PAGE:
it is, at bottom, a food security issue.
The US capitulates to the Luddites because increased regulatory burdens
are readily borne by giant multinationals, who believe that increased
regulation will reassure the consumer (read: reassure the activists, who
reject any and all reassurances). At the same time, these regulatory
burdens, which run about half a million dollars per new product, ensure
that small companies with new technology do not emerge to challenge the
market positions of the large corporations. It's ideal.
If you look carefully, you will see that there are some real economic
benefits here and there to be gained by capitulating to Luddites, and it
is only the least of these which aid the growth of the organic food
That being the case, it is tempting to suspect that there might be some
odd 'conspiracy' afoot; but the fact of the matter is, it's just plain old
politics and economics, and each will seek an advantage wherever one can
Tom DeGregori wrote:
>As an American, I have contempt for the European commissioners who have
cravenly capitulated to the Luddites on any number of issues and there-by
ignored their own scientific advisory groups.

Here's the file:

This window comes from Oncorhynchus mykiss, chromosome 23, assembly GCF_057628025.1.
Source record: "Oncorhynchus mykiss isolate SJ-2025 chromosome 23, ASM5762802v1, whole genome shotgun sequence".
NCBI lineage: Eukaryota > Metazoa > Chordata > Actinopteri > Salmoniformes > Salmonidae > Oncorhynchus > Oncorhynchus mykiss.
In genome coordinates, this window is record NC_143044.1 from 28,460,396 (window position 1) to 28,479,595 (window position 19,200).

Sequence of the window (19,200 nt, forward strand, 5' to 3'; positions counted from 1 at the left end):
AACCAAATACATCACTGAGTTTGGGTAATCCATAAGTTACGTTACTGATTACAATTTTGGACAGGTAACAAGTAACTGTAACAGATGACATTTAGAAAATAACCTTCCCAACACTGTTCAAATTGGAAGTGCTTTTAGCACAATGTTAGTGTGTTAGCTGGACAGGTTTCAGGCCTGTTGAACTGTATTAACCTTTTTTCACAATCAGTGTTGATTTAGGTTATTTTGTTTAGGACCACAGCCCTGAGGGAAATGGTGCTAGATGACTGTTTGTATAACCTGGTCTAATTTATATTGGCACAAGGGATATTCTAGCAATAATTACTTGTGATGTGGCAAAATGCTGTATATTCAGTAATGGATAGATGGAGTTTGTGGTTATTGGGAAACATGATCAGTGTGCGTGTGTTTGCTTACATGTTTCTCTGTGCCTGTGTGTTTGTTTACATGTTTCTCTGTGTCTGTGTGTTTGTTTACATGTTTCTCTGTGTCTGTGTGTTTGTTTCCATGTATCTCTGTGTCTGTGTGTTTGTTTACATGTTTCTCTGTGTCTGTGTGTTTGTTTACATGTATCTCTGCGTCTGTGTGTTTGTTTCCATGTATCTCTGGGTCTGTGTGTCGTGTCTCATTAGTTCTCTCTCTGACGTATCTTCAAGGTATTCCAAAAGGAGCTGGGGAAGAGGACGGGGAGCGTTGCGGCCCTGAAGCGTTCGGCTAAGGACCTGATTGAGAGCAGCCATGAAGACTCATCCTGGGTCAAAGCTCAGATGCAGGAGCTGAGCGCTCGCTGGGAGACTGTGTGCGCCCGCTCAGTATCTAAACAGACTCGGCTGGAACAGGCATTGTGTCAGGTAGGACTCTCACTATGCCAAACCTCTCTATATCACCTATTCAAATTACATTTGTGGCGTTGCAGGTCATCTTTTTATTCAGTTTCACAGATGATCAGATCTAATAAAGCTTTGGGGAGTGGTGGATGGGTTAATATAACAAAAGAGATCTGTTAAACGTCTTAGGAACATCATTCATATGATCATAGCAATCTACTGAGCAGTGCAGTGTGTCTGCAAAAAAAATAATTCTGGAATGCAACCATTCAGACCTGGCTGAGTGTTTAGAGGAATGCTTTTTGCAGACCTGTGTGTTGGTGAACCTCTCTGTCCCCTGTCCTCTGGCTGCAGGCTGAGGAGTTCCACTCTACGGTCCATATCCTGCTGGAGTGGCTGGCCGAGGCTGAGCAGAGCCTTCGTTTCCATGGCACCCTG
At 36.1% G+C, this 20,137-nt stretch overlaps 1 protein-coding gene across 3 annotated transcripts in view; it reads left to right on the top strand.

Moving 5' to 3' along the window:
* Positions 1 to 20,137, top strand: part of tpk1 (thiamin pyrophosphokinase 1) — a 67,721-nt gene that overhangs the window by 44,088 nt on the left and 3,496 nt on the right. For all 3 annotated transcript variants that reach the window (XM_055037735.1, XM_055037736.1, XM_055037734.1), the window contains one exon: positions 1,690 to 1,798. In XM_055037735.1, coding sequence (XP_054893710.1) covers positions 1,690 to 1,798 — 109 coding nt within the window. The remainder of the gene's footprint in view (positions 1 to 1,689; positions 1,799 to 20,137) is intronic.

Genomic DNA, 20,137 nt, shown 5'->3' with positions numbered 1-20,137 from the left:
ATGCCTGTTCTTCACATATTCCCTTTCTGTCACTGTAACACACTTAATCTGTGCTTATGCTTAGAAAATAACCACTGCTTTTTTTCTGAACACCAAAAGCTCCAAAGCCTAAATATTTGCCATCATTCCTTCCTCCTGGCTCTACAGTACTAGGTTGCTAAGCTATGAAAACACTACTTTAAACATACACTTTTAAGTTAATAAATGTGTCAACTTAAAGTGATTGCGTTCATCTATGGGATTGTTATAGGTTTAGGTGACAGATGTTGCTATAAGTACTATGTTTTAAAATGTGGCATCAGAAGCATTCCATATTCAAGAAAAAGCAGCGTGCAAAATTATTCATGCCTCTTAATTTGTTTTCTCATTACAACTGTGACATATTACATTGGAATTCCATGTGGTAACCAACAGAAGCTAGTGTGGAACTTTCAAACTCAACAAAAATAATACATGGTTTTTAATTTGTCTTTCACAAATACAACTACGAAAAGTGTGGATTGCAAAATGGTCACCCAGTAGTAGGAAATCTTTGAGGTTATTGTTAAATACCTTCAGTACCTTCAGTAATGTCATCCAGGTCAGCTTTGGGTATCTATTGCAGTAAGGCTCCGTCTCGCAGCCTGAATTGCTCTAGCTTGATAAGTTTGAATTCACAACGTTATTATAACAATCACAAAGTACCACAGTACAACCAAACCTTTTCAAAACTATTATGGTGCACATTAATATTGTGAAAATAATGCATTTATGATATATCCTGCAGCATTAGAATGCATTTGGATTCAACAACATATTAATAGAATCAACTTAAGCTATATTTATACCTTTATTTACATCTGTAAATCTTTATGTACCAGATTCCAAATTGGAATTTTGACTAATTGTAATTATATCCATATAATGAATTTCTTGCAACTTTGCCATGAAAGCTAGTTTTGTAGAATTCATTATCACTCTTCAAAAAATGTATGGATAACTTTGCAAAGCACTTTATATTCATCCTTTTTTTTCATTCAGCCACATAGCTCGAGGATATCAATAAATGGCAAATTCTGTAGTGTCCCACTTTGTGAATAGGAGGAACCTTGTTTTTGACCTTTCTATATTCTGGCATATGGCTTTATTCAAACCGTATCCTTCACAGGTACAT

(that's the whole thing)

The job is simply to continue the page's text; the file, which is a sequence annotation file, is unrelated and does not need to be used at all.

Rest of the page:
>Let me add, that I have equal contempt for any American who capitulate to
the Luddites. They are either ignorant or cowardly and either of these
should disqualify them from exercising any leadership role.
>As a general rule, I have an aversion to conspiracy theories. Obviously,
among the groups that I just mentioned, there is considerable potential
From: Gordon Couger
>From: "Paul Geiger" Subject: A couple of questions
>2. "Organic Tastes Better" postulate. Experiment: I suggest a panel of
tasting experts, perhaps some well known, respected chefs taste a
As most of you know I think organic farming is impossible to use on a
world wide scale, but it is a great inch market. Organic growers that sell
close to home can select varieties for taste with out regards to picking
and shipping problems. Part of the taste problem is very little taste
tasting is done when test for shipping and even maturity are done. So the
conventional grower that is going to ship his produce cross country has to
select for taste, even maturity and shipping qualities while the local
organic grower can ignore shipping and even maturity. I think that slower
growing crops particularly tomatoes have more taste than fast growing
ones. The organic grower can also use this to his advantage.
As long as there are folks that organic has some unmeasurable advantage
there will be someone growing crop to fill that need. If the EU wants to
go all organic it would be a great thing for the rest of the world. Not
only would we gain all their export markets someone would have to raise
organic food to fill their short fall. This would take a lot of land out
of production and raise prices of both organic and conventional crops.
I have a new cartoon posted
Gordon Couger email@example.com
Stillwater, OK www.couger.com/gcouger
405 624-2855 GMT -6:00
From: "John W. Cross"
It is not clear if the following is from Korff-Rodrigues or from Sleugh.